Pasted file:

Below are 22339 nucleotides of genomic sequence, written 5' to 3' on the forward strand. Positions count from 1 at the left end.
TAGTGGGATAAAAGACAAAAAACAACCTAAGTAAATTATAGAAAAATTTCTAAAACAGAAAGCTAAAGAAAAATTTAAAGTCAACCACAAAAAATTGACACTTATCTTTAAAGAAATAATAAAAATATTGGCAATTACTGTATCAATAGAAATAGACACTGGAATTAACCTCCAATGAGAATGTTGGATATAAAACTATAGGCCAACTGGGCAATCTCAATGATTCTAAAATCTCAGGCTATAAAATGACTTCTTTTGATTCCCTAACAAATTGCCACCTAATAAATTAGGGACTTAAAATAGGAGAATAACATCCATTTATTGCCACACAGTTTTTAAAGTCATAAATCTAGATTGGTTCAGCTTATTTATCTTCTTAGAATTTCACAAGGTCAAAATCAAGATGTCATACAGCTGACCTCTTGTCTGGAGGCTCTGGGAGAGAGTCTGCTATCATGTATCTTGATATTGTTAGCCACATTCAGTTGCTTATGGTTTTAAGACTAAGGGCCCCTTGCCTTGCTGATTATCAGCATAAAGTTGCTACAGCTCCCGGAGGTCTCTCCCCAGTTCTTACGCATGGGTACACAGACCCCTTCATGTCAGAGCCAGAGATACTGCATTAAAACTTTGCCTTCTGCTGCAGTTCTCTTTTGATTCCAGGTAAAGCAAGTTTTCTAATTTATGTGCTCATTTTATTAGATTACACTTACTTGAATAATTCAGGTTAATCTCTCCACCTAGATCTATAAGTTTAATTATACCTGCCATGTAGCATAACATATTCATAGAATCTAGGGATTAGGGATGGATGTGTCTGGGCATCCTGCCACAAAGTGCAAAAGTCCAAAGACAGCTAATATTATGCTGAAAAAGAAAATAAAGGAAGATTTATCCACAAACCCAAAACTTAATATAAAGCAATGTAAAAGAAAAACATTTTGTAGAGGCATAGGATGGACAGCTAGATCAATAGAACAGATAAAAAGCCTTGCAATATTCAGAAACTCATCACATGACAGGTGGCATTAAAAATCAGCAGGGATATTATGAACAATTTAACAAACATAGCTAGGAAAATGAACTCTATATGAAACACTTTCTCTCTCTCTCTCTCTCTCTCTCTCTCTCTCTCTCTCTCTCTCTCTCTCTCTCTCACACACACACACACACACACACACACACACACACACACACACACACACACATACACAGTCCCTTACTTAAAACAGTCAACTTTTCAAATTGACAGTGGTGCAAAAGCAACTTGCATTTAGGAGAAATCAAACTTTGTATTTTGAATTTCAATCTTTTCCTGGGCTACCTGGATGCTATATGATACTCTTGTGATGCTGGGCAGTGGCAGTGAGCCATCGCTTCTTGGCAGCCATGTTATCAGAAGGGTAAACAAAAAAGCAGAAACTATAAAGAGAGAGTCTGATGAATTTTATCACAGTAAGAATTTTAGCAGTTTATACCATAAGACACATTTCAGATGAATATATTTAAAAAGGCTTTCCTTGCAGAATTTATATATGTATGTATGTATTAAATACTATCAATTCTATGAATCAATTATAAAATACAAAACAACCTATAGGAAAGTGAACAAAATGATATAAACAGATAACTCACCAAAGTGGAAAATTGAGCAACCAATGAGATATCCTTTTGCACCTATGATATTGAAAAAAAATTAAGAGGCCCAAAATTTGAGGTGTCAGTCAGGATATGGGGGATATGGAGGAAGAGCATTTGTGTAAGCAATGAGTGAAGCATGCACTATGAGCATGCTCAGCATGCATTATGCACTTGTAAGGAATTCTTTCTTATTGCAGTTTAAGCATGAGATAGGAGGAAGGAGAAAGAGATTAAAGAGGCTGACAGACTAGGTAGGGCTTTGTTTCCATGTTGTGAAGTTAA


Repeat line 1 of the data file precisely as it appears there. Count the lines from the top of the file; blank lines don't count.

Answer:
Below are 22339 nucleotides of genomic sequence, written 5' to 3' on the forward strand. Positions count from 1 at the left end.